15 Things I Want My Doctors to Learn

  1. When I’m sitting in your exam room don’t talk to another doctor or a nurse about me as if I’m not there.
  2. I may not have a medical degree, but that does not mean you know more about my body than I do.
  3. Listen, listen, listen, listen, listen, listen!
  4. Ask the right questions.  Don’t say “Why is your A1c 8%?”  We both know my A1c is out of range because I have diabetes.  Instead say, “I see that your A1c is higher than we’d like it to be.  Let’s try to figure out where and why you’re having problems.”
  5. If my lab reports aren’t perfect, don’t assume I’m doing something bad.
  6. Understand that I come to you when I am needy, scared, or I don’t feel well.  Be gentle and kind when I am down.  Don’t add to my anxiety.
  7. Don’t give me prescriptions for medications without explaining why you are choosing a particular medication and what the side effects might be.
  8. Don’t send me to do tests without telling me what you’re testing for.  Be honest and straightforward with me, but don’t frighten me unnecessarily.
  9. Remember that I am a person – not a bunch of numbers. 
  10. Don’t dismiss my questions.  If I’m asking it’s because I don’t understand and I want to understand.
  11. Be respectful if I don’t think the medication or treatment you are prescribing is right for me.  Don’t automatically get angry or annoyed.
  12. If you don’t have enough time to be my doctor, don’t take me as your patient.
  13.  Don’t get offended if I tell you I want a second opinion.
  14. Let me get dressed before you discuss things with me.
  15. Do not ever tell me to look things up online because you can’t be bothered to explain. 

This post is part of Diabetes Blog Week.  Today’s topic is about sharing with our healthcare professionals.

Comments (13)

  1. Kerri. at

    FanTAStic post, Mike.  I loved this, especially no. 14.

  2. Great post. I like Numbers 4 and 12.

  3. Michael Aviad at

    Thanks, but the credit must go to Jess. She wrote the blog :)

  4. What a great list!  I can’t believe #15 happened to you-I would be so pissed!  I totally agree with #2!

  5. kate at

    I refuse to be referred to as a “patient”. I am not ‘patient’. I am scared, angry, confused, tired, worried, hurried, preoccupied, unwell, and a million other things – but I can assure you I am not feeling ‘patient’. ‘Patient’ is a hegeminic term meant to disempower and control. On all forms, I cross out ‘patient’ and write ‘client’.

    I take the same attitude with physicians that clients have with me when I am hired to consult. I am a subject matter expert but not all-knowing about that particular organizations. Clients hire me for advice, assistance , and support. When at the clinic, I am the client who has hired the physician for her/his expert opinions and knowledge. I want to know my options and to have a authoritative ear with which to discuss options before making a decision. (Simiarly, if I cannot attend a client meeting or provide the service as promised, I do not charge – when physicians run late, I send them a bill for my time!)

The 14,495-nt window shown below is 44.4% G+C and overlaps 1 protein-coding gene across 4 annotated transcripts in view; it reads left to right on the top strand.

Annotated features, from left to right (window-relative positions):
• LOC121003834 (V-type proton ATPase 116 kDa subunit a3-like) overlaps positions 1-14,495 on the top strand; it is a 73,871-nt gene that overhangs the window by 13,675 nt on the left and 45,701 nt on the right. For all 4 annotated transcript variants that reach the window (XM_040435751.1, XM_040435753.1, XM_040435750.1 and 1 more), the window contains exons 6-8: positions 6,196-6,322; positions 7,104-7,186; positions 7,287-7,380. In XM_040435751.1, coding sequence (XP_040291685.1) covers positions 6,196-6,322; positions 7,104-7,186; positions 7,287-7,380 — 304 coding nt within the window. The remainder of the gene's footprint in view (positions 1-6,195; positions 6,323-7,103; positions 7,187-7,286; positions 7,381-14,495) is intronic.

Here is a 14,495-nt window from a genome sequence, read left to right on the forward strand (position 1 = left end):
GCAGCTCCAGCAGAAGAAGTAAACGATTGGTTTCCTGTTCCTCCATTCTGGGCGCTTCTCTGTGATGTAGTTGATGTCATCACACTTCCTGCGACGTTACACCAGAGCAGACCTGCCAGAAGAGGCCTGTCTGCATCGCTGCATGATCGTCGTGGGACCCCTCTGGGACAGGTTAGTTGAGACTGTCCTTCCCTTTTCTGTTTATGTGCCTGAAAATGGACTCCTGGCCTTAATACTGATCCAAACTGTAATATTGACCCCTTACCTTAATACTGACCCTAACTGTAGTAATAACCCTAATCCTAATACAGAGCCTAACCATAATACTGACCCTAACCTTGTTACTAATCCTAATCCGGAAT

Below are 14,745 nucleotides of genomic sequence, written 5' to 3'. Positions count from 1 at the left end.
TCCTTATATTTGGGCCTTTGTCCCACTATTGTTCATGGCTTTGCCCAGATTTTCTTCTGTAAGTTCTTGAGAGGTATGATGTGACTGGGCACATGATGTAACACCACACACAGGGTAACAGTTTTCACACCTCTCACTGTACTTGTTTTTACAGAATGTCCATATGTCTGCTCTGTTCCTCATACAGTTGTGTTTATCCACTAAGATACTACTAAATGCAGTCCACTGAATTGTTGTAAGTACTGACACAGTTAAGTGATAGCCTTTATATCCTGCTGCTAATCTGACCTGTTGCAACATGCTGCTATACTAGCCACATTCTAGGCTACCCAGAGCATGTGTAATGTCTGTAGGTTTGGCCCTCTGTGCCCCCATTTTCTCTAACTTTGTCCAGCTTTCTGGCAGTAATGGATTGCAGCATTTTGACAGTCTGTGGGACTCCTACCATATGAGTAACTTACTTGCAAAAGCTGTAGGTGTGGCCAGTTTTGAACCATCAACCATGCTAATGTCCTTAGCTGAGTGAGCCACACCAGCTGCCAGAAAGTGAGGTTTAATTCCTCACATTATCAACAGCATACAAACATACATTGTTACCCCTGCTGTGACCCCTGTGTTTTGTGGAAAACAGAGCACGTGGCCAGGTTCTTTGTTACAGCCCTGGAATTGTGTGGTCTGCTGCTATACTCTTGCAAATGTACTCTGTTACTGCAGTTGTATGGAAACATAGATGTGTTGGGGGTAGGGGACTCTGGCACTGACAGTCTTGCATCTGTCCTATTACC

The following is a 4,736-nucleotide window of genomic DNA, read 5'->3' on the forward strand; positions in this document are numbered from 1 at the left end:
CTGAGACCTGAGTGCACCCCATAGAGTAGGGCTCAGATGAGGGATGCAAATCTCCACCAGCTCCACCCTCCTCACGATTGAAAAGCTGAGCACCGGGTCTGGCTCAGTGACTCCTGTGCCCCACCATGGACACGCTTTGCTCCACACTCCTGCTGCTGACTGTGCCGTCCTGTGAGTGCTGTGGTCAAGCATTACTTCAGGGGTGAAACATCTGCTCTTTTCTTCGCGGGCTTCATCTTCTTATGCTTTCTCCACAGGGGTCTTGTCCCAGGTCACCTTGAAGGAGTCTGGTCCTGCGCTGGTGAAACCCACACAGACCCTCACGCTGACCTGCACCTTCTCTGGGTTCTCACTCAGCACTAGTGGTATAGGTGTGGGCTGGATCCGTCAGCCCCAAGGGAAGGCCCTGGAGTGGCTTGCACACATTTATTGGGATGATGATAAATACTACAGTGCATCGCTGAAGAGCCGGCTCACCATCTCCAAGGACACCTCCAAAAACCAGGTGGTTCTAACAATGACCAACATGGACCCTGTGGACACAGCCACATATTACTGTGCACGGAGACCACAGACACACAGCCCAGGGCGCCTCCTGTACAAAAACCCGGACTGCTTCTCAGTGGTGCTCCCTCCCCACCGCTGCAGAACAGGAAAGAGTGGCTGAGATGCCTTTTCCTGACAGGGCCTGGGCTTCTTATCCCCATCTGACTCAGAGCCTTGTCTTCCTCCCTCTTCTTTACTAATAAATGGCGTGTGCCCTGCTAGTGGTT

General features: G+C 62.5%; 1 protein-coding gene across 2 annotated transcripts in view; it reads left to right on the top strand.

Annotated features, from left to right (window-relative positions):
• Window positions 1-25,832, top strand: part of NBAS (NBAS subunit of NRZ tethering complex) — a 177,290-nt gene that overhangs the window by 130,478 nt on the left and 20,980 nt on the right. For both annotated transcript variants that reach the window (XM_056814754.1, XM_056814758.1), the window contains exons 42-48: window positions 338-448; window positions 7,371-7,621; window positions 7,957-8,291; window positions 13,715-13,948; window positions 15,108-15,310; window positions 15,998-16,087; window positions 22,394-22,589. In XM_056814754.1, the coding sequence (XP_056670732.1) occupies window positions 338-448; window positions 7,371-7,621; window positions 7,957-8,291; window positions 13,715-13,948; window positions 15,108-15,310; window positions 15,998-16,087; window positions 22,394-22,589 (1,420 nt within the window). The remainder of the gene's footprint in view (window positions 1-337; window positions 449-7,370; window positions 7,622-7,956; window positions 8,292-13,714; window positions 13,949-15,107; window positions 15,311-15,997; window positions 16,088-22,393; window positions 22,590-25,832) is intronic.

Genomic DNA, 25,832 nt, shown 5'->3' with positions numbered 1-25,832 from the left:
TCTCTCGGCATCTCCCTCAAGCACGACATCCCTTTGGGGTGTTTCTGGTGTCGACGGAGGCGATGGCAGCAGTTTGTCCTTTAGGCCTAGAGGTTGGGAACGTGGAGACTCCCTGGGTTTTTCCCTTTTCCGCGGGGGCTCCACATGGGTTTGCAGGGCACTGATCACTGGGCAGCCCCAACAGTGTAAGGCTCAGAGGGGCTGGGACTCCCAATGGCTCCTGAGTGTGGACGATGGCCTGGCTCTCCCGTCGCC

6. Valerie at

    I have been refusing  A1C’s for awhile. I really hate it when they try to sneak it in. A1C is a diagnostic tool, not something to bagger me With

  7. Thanks for this Jessica.  Except for the A1c references, this comprehensive must-read list is equally applicable to so many people living with other chronic diagnoses besides diabetes! 
    #14 really leaped out at me: “Let me get dressed before you discuss things with me” – as it elegantly captures the indignity of the patient’s lot, meekly sitting in the drafty paper gown, helplessly looking up at the (fully-dressed) health care professional.  Perfect visual of the inherent hierarchy in medicine. 
    So much of this boils down to common courtesy.  I wrote about this in “The Lost Art of Common Courtesy in Medicine” – http://myheartsisters.org/2011/12/27/the-lost-art-of-common-courtesy-in-medicine/
    Let me get dressed before you discuss things with me. – See more at: http://asweetlife.org/jessica-apple/blogs/personal-blogs/15-things-i-want-my-doctors-to-learn/32772/#sthash.5m5mGOih.ysTMYZDi.dpuf
    Let me get dressed before you discuss things with me. – See more at: http://asweetlife.org/jessica-apple/blogs/personal-blogs/15-things-i-want-my-doctors-to-learn/32772/#sthash.5m5mGOih.ysTMYZDi.dpuf
    Let me get dressed before you discuss things with me. – See more at: http://asweetlife.org/jessica-apple/blogs/personal-blogs/15-things-i-want-my-doctors-to-learn/32772/#sthash.5m5mGOih.ysTMYZDi.dpuf

  8. Valda at

    I have a hospital visit next week and am dreading it, despite being a healthy diabetic.  Numbers 1 and 4 reminded me particularly of why I dread it…Last time my doctor invited in a couple of medical students and gave them an inaccurate and blistering account of my medical history.  I corrected her a few times, then gave up, went home and cried, I felt so humiliated.  Please bear in mind that we have feelings, doctors, and that berating us for not achieving perfect scores can be depressing and negative experience.  We don’t behave in that fashion toward you.   The irony is that I went to the medical profession looking for help a year before I was finally diagnosed as diabetic and had gotten a medical mis-diagnosis of possible pre-Type 2 diabetes that nearly killed me – it turned out I was, in fact, late onset Type 1.  So please bear in mind that you are not infallible, that we are people, and, oh yes – a smile wouldn’t hurt!

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